About 20 years ago a JBHE survey (The Journal of Blacks in Higher Education) counted only 11 Black economists teaching at the nation’s 25 highest-ranked Universities. Well, today that number has more than tripled you would hope is the case, but it is actually not, and today there are now 13 Black economists teaching at the nation’s 25 highest-ranked Universities. Yes, a big whopping 13, is the number they expect for us to accept as acceptable. Well, indeed, that embarrassing low number is horrid, and should and must be modified immediately. Unfair huh, how many Black people grew up and were raised around a diversified group of Black professionals? Many of you are from major cities where you saw nothing but Black professionals, but this doesn’t seem right to you does it? How can Black children or individuals be from major cities where they saw nothing but Black professionals, but don’t see this reality displayed in the world beyond our scope?
Since 1994 nothing has changed, so who’s to blame? The system, the people, who? What’s wrong with this picture, and what’s wrong with Black economists where Universities don’t want to hire them? Maybe it’s not a matter of Universities not wanting to hire Black economists, but then what is the issue then?
In a recent interview, former Secretary of State Condoleezza Rice was asked why the top echelon of the State Department was almost entirely White. She said without hesitation, “That’s an artifact of foreign policy,” Rice said. “It’s not been a very diverse profession.” So, maybe the same can be said about academia, especially economics. Why not just include about every field then, because in fact this isn’t an isolated issue. So okay, there is an outpouring number of Black Doctors and Lawyers, and these were the top professions that Blacks went into but we aren’t discussing Medicine and Law. We are focusing on why another important field such as economics has such a low number of Black economists working at the nation’s leading Universities.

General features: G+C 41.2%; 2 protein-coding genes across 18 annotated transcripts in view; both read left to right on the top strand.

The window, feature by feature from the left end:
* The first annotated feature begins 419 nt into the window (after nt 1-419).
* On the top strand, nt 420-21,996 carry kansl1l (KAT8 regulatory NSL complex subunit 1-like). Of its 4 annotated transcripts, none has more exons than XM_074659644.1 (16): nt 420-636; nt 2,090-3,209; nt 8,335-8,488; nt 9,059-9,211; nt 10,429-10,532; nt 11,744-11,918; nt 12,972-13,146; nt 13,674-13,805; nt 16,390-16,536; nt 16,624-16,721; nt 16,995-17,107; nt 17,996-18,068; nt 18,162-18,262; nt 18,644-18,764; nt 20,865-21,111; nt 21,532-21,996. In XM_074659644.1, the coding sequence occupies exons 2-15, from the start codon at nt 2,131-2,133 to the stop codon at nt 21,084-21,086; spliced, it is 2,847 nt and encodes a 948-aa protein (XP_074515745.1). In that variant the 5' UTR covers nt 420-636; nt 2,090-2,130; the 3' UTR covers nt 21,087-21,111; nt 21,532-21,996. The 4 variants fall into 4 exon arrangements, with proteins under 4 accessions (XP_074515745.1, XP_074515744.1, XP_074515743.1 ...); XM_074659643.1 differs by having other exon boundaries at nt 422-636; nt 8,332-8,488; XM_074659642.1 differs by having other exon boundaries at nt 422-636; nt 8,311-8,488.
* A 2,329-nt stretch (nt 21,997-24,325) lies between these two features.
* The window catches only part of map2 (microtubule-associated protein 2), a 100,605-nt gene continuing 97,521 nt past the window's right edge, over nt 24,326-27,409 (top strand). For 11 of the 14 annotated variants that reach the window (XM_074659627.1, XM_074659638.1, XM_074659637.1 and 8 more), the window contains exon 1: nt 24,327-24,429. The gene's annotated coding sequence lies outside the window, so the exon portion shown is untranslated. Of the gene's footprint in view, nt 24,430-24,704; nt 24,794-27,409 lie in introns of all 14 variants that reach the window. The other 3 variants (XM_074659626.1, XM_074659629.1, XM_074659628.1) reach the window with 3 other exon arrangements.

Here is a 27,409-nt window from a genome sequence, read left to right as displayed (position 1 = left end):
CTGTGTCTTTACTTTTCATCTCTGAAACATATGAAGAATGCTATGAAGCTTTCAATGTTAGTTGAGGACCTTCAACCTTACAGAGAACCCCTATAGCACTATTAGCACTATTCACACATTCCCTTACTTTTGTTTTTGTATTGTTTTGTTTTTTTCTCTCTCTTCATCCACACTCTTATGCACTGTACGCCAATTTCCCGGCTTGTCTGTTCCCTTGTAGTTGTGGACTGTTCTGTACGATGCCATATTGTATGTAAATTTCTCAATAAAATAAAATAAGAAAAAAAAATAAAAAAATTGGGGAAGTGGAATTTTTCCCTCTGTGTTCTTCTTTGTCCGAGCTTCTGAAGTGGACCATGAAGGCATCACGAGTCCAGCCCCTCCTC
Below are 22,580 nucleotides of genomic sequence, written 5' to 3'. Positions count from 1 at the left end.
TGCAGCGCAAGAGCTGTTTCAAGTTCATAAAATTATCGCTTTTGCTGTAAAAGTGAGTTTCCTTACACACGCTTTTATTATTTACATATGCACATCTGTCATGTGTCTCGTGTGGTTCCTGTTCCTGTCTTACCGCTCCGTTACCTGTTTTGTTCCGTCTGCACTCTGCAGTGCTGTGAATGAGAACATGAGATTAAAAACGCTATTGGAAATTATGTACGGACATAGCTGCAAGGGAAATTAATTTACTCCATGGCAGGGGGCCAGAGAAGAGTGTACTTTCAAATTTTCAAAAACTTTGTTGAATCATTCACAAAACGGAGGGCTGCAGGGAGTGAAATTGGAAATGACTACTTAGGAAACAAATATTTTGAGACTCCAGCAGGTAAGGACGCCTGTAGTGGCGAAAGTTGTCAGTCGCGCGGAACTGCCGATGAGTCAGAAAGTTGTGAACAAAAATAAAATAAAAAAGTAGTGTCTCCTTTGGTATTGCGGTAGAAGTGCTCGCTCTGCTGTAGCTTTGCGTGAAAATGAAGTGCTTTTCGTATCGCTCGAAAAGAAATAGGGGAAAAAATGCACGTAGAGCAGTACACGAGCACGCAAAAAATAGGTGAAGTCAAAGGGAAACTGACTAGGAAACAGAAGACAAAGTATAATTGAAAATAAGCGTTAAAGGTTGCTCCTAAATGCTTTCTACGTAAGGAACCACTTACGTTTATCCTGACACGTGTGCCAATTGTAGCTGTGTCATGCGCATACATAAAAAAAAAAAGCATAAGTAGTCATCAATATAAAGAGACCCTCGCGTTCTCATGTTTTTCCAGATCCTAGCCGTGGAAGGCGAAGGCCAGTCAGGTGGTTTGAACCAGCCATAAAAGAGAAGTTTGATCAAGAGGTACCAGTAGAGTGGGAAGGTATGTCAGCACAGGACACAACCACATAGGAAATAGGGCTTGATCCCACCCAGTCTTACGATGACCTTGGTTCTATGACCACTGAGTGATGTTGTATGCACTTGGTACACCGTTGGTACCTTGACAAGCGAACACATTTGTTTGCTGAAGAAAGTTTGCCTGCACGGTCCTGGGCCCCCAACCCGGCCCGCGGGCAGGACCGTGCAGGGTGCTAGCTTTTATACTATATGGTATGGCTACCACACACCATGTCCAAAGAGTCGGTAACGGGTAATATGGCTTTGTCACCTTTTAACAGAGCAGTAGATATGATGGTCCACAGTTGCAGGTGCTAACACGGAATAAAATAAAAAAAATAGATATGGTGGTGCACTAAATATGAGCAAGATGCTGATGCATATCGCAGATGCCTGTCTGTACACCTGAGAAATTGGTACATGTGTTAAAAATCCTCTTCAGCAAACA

Some may or can argue that there are actually more Black economists working at the leading Universities. You would be correct to say there are more Black economists teaching at the nation’s top-rated Universities, so that you can scream at the top of your lungs to say you’re correct. So here it is, a dynamic 15 total of Black economists are teaching at the nation’s first-rate Universities. Wow, a whopping 15! Hold the presses! Start the party! Let’s get real; in order to come to that specific number of 15, the JBHE survey had to include more Universities in order to arrive at that number. This means the survey was expanded to include 30 of the nation’s top Universities instead of 25 Universities- and only 25 Universities was included in the original survey. So, let’s put this into perspective, the great number of 2 more Black economists was found after JBHE expanded its survey to add 5 more Universities.
To really put this issue into perspective, the 15 Black economists comprise only 1.6 percent of the whole total faculty in the economics departments of the 30 highest-ranked Universities. Again, from where does the issue start? But furthermore how does the issue get corrected, and what are we prepared to do about the solution(s)?